Quantifying the physical demands of a musical performance and their effects on performance quality
School of Human Movement Studies, Faculty of Education, Charles Sturt University, Bathurst, New South Wales, Australia.Medical problems of performing artists (Impact Factor: 0.92). 06/2010; 25(2):66-71.
This study investigated the effects of fatigue on performance quality induced by a prolonged musical performance. Ten participants prepared 10 min of repertoire for their chosen wind instrument that they played three times consecutively. Prior to the performance and within short breaks between performances, researchers collected heart rate, respiratory rate, blood pressure, blood lactate concentration, rating of perceived exertion (RPE), and rating of anxiety. All performances were audio recorded and later analysed for performance errors. Reliability in assessing performance errors was assessed by typical error of measure (TEM) of 15 repeat performances. Results indicate all markers of physical stress significantly increased by a moderate to large amount (4.6 to 62.2%; d = 0.50 to 1.54) once the performance began, while heart rate, respirations, and RPE continued to rise by a small to large amount (4.9 to 23.5%; d = 0.28 to 0.93) with each performance. Observed changes in performance between performances were well in excess of the TEM of 7.4%. There was a significant small (21%, d = 0.43) decrease in errors after the first performance; after the second performance, there was a significant large increase (70.4%, d = 1.14). The initial increase in physiological stress with corresponding decrease in errors after the first performance likely indicates "warming up," while the continued increase in markers of physical stress with dramatic decrement in performance quality likely indicates fatigue. Musicians may consider the relevance of physical fitness to maintaining performance quality over the duration of a performance.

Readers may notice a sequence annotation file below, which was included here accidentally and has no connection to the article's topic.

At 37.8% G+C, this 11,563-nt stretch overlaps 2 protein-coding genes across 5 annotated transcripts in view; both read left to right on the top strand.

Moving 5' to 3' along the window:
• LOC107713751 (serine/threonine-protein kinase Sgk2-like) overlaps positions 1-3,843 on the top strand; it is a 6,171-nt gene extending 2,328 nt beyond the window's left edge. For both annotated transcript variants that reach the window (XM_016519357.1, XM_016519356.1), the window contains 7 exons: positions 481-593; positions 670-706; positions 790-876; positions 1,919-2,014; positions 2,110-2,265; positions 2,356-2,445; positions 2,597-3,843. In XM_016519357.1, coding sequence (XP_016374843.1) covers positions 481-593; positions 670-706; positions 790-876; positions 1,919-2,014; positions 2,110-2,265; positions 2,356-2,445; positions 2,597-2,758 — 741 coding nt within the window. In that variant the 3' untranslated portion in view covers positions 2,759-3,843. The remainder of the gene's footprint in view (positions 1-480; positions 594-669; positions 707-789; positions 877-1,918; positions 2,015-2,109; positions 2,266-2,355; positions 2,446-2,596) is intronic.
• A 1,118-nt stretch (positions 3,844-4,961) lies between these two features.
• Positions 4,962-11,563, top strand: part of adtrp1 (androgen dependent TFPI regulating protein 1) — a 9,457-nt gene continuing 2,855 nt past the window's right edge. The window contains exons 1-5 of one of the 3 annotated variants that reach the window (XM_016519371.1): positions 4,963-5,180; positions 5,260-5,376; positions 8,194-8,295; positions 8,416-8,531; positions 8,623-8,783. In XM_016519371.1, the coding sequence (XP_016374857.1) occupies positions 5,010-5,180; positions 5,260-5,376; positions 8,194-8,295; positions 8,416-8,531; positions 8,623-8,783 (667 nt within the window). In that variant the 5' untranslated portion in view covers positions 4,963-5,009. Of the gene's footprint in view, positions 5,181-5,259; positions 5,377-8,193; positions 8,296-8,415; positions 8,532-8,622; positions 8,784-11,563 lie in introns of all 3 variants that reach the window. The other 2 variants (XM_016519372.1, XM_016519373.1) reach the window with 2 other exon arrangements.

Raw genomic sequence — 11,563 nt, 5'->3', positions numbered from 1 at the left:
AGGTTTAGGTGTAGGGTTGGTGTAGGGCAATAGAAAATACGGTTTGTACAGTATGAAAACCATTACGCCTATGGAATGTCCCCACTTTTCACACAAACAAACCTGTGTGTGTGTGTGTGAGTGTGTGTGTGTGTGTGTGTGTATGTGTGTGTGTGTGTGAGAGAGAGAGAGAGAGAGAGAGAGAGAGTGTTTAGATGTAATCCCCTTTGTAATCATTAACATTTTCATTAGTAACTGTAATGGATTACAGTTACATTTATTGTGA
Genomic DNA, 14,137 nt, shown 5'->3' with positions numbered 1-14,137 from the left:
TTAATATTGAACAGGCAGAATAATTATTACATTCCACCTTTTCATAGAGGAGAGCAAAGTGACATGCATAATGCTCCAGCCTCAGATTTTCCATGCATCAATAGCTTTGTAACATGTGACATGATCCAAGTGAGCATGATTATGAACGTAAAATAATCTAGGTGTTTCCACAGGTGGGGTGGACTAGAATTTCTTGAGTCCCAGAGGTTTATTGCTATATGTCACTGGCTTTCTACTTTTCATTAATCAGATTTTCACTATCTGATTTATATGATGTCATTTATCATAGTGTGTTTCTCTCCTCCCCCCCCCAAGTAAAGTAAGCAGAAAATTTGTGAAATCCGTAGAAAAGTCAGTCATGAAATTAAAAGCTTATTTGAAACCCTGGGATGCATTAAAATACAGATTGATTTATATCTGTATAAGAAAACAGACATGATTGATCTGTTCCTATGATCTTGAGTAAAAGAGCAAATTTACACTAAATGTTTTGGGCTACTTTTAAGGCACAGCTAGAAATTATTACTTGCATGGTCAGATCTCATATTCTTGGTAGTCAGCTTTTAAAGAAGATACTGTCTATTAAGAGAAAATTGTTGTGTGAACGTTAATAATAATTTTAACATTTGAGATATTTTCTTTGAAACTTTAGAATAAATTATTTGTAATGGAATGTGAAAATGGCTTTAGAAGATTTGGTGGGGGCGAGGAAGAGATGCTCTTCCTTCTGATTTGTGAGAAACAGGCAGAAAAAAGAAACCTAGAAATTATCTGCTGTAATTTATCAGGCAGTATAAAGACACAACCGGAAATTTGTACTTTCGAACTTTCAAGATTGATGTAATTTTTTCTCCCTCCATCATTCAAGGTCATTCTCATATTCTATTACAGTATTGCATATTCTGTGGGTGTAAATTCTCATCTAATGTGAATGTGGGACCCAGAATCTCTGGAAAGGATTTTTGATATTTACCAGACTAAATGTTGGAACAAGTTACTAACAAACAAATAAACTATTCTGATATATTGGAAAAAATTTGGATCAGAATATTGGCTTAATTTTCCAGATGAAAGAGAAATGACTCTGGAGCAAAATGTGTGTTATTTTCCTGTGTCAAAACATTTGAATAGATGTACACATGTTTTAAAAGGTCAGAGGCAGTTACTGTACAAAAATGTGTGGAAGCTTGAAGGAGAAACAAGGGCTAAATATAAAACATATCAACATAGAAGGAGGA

- Medical problems of performing artists 06/2010; 25(2):47-8. · 0.92 Impact Factor
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ABSTRACT: Body posture appears to influence fatigue and musculoskeletal complaints in musicians. Our aim was to determine energy expenditure and to investigate whether energy expenditure is affected by body posture in brass and woodwind instrumentalists. Eighteen musicians (10 women, 8 men; 6 brass, 12 woodwinds), with a mean age of 39 ± 14 years and mean body mass index of 23.8 ± 4.9 kg/m², played their instruments for 30 minutes twice: once in nonoptimized body posture (posture A), and once in a posture according to the postural exercise therapy method Mensendieck (posture B). Patients were randomized to the order of postures in a crossover design AB/BA. Playing sessions were preceded and followed by 60 minutes of rest. Energy expenditure was measured in a respiration chamber with indirect calorimetry. Basal metabolic rate was measured with a ventilated hood. Mean metabolic equivalents (MET) for playing a wind instrument in the sitting position in a nonoptimized posture and posture according postural exercise therapy were 1.69 (SD 0.18) and 1.80 (SD 0.22), respectively. Percent change between resting metabolic rate and total energy expenditure while playing was 32% (95% CI 25-39%) in posture B and 23% (95% CI 17-30%) in posture A (p = 0.021). Average physical activity while playing a wind instrument approximates 1.8 MET. Our data show an association between energy expenditure and body posture while playing a brass or woodwind instrument: playing a musical instrument in a posture according to postural exercise therapy leads to higher energy expenditure as compared to a nonoptimized body posture. These results suggest that fatigue and the general feeling of lack of energy after playing a musical instrument are not related to actual higher energy expenditure.Medical problems of performing artists 12/2011; 26(4):218-23. · 0.92 Impact Factor
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ABSTRACT: This article summarizes the physical and psychological problems that can befall performing artists and aims to provide an insight into their prevention.Clinical Rheumatology 03/2013; 32(4). DOI:10.1007/s10067-013-2195-5 · 1.77 Impact Factor
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